It also serves as a storehouse of Jewish history. The library not only holds the collections of the Chronicle, it also houses the papers of Philip Slomovitz and philanthropist/businessman Max Fisher, as well as the Leonard N. Simons Jewish Community Archives, also available through the Jewish Federation of Metropolitan Detroit, which placed the bulk of its archival holdings in the Reuther Library in 1991.
The collection dates back to the beginning of the United Jewish charities in 1899 and has expanded to include more than 2 million documents chronicling the growth and development of the Federation and its member agencies.
“A lot of that history is still on paper, waiting to be digitized in the future,” Smith says. “In the meantime, these records are very difficult to search and access unless one travels to the archives to personally see the collections.”
When the DJN Foundation contacted the Reuther Library and asked to utilize the Chronicle collection for digitizing, “we were happy to do it,” says Reuther archivist Erik Nordberg. “We like the open-access philosophy of the Foundation, which means anyone anywhere will be able to search the records for free.”
Nordberg, a Wayne State-trained archivist who has been practicing for 25 years, has a personal interest in how historical public records are used. “Records are a critical part of understanding identity,” Nordberg says.
A Public Boon
By digitizing the 50,000 or so pages of the Detroit Jewish Chronicle, “we’re doing the whole world of research a good turn,” says Smith, who so far has only had the chance to read through the first few issues. “Once digitized, it will be word-searchable — an open source for everyone, whether a scholar, student or community member, no matter where in the world they might live.”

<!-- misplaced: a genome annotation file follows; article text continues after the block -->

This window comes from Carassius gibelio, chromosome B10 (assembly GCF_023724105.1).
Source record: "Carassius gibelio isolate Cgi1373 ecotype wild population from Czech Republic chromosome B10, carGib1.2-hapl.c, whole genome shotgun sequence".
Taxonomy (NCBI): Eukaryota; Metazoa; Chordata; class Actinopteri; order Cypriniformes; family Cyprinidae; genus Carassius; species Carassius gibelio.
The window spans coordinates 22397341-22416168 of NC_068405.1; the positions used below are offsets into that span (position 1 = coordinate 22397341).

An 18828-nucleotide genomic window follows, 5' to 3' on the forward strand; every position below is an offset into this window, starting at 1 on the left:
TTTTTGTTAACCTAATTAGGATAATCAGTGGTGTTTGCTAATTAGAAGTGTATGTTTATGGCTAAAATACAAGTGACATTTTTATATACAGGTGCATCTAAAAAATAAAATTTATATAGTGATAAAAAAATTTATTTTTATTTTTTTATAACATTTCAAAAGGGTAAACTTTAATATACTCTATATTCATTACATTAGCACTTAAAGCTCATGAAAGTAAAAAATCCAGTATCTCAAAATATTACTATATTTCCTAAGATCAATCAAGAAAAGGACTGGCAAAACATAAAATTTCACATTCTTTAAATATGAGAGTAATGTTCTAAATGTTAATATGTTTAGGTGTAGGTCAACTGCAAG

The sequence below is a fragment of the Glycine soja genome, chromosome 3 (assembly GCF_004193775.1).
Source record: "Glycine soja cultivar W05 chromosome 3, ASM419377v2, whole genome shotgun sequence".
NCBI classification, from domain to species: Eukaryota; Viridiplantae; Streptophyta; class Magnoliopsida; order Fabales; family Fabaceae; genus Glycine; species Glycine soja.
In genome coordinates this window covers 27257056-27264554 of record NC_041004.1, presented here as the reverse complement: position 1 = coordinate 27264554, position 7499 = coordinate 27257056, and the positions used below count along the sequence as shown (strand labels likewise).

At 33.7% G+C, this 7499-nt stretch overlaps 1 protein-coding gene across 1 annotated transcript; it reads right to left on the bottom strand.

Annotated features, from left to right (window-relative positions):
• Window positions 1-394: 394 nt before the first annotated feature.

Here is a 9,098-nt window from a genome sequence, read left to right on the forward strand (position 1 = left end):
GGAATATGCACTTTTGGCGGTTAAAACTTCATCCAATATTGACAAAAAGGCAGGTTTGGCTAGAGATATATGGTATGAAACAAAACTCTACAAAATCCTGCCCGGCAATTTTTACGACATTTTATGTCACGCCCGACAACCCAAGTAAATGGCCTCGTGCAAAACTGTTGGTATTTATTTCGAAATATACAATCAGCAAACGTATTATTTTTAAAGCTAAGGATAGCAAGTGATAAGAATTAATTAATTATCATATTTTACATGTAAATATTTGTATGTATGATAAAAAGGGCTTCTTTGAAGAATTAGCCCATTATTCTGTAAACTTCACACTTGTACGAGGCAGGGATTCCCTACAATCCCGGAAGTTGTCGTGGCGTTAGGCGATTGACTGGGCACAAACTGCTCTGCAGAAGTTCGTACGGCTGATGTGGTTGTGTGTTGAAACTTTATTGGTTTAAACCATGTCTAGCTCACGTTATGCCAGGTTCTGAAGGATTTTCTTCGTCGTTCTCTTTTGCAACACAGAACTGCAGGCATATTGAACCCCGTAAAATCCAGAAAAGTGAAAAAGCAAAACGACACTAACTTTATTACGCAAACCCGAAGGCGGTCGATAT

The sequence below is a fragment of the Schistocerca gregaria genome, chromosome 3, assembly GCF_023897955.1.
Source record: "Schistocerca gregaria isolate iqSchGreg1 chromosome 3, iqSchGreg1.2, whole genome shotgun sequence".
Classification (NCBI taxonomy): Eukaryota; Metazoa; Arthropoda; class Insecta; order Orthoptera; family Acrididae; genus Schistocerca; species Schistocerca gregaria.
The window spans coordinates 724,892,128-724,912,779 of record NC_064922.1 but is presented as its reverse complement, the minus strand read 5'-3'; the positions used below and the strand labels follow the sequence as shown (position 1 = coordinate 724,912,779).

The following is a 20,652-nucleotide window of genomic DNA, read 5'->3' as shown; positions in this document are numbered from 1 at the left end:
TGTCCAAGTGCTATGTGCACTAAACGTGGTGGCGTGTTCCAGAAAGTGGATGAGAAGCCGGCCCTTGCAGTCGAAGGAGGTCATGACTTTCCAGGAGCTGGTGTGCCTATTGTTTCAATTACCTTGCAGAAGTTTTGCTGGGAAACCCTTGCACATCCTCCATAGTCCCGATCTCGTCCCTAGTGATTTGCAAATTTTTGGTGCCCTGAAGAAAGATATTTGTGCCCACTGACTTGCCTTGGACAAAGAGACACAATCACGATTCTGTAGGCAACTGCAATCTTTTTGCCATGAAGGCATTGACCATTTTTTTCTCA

While the pages chronicle the local history of Jewish Detroit, “there is much to learn in those pages about the global status of Jews as well as the history of the greater Detroit community,” Smith adds.
When the DJN Foundation was founded in 2011, its initial focus was to preserve, digitize and make available to the public all 270,000 pages of the Detroit Jewish News.
“In the course of digitizing the JN, we also thought about the Chronicle, which began in 1916, and was absorbed by the Jewish News in 1951,” said DJN Foundation president Arthur Horwitz, also publisher and executive editor of the Jewish News.
“Because we owned the Chronicle content, we thought it was only natural to eventually digitize it as well.”
Since the William Davidson Digital Archive of Jewish Detroit History was made public in November 2013, more than 40,000 unique viewers have logged in to search the database.
“Over the years, as I’ve visited Jewish cemeteries in Metro Detroit,” Horwitz says, “I sometimes wonder who these people were. What kind of lives did they live? What were their families like? What were there joys and sorrows?
“With the addition of the Chronicle to the DJN Archive, we’ll preserve the memories of thousands of those who are no longer with us as well as future generations,” he adds. “Their accumulated knowledge and wisdom will continue to shape this community and its families.”
Digitizing the collection took a lot of time and resources to get off the ground.
“Through the generous support of hundreds of people inside and outside the Detroit Jewish community, we’re pleased the digitization of the Chronicle is under way,” Horwitz says.
Once the digitization of the Chronicle is completed in late fall, the William Davidson Digital Archive of Jewish Detroit History will hold 320,000 pages of searchable content — a full 100 years. “No other Jewish newspaper in America can match this resource and accomplishment” Smith says.
And with each new edition of the Jewish News, additional history is being captured.
By: Jackie Headapohl, Managing Editor